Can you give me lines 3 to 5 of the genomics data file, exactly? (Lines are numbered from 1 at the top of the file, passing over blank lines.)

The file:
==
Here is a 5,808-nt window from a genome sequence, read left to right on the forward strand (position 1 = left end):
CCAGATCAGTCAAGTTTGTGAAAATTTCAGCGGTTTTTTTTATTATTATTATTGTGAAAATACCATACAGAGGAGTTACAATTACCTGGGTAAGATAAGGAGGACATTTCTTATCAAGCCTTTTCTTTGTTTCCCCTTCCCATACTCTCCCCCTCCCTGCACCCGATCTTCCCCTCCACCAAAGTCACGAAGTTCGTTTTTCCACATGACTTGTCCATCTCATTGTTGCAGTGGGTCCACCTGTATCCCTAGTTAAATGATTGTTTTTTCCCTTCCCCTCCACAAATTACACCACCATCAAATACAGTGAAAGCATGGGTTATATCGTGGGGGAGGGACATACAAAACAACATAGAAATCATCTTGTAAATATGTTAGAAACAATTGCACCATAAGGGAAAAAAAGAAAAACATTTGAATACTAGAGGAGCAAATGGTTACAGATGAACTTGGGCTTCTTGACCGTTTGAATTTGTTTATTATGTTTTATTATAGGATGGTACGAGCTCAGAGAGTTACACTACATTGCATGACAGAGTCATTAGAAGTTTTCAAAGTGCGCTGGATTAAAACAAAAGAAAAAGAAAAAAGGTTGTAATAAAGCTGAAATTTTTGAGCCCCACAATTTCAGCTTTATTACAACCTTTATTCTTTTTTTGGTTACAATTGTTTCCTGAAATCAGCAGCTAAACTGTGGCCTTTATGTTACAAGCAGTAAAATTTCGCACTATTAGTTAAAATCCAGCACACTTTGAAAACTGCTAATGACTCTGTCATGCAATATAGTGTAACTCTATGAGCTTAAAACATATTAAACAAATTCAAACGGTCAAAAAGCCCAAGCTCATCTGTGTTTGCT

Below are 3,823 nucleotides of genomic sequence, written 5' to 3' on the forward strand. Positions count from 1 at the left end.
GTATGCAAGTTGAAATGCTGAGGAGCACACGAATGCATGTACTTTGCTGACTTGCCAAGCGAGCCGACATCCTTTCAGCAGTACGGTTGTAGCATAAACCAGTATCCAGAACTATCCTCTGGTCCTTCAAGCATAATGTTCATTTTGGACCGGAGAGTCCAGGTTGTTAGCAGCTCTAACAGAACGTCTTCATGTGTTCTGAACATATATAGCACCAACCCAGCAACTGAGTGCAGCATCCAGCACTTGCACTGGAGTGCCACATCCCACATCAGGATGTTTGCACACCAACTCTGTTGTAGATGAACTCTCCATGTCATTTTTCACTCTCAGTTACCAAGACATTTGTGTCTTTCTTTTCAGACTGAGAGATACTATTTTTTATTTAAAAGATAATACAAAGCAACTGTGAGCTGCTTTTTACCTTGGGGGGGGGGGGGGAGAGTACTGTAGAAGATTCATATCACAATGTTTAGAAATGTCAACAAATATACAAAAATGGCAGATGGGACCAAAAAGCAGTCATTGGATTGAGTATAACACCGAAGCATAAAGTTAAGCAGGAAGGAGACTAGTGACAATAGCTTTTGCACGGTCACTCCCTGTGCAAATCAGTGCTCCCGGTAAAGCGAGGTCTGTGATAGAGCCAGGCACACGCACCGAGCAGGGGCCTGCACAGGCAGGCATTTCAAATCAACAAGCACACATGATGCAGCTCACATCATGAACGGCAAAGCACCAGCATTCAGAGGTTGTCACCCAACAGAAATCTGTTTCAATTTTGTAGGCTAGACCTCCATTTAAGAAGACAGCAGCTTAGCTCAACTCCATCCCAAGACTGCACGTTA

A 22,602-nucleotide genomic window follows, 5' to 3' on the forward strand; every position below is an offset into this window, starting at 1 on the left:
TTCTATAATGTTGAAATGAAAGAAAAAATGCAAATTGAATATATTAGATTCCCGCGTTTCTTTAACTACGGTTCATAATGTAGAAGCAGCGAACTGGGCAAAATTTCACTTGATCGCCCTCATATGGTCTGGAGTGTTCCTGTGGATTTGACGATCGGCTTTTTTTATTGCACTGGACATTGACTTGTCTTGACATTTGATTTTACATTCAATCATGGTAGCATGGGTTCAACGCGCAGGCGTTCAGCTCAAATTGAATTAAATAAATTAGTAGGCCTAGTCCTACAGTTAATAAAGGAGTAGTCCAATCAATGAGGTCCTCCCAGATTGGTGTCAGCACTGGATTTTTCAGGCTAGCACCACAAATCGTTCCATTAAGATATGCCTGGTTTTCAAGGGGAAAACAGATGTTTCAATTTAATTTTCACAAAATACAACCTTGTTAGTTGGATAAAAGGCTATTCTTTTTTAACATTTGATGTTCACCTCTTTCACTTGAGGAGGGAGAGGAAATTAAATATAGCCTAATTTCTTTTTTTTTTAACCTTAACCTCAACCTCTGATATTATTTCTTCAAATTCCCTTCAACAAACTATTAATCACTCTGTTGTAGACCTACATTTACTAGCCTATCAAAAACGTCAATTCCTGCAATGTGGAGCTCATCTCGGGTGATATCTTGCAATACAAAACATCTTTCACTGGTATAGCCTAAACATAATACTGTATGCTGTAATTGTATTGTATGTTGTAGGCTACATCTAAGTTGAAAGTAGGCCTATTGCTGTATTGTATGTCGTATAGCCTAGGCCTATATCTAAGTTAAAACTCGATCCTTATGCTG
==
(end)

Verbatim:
Below are 3,823 nucleotides of genomic sequence, written 5' to 3' on the forward strand. Positions count from 1 at the left end.
GTATGCAAGTTGAAATGCTGAGGAGCACACGAATGCATGTACTTTGCTGACTTGCCAAGCGAGCCGACATCCTTTCAGCAGTACGGTTGTAGCATAAACCAGTATCCAGAACTATCCTCTGGTCCTTCAAGCATAATGTTCATTTTGGACCGGAGAGTCCAGGTTGTTAGCAGCTCTAACAGAACGTCTTCATGTGTTCTGAACATATATAGCACCAACCCAGCAACTGAGTGCAGCATCCAGCACTTGCACTGGAGTGCCACATCCCACATCAGGATGTTTGCACACCAACTCTGTTGTAGATGAACTCTCCATGTCATTTTTCACTCTCAGTTACCAAGACATTTGTGTCTTTCTTTTCAGACTGAGAGATACTATTTTTTATTTAAAAGATAATACAAAGCAACTGTGAGCTGCTTTTTACCTTGGGGGGGGGGGGGGAGAGTACTGTAGAAGATTCATATCACAATGTTTAGAAATGTCAACAAATATACAAAAATGGCAGATGGGACCAAAAAGCAGTCATTGGATTGAGTATAACACCGAAGCATAAAGTTAAGCAGGAAGGAGACTAGTGACAATAGCTTTTGCACGGTCACTCCCTGTGCAAATCAGTGCTCCCGGTAAAGCGAGGTCTGTGATAGAGCCAGGCACACGCACCGAGCAGGGGCCTGCACAGGCAGGCATTTCAAATCAACAAGCACACATGATGCAGCTCACATCATGAACGGCAAAGCACCAGCATTCAGAGGTTGTCACCCAACAGAAATCTGTTTCAATTTTGTAGGCTAGACCTCCATTTAAGAAGACAGCAGCTTAGCTCAACTCCATCCCAAGACTGCACGTTA

A 22,602-nucleotide genomic window follows, 5' to 3' on the forward strand; every position below is an offset into this window, starting at 1 on the left: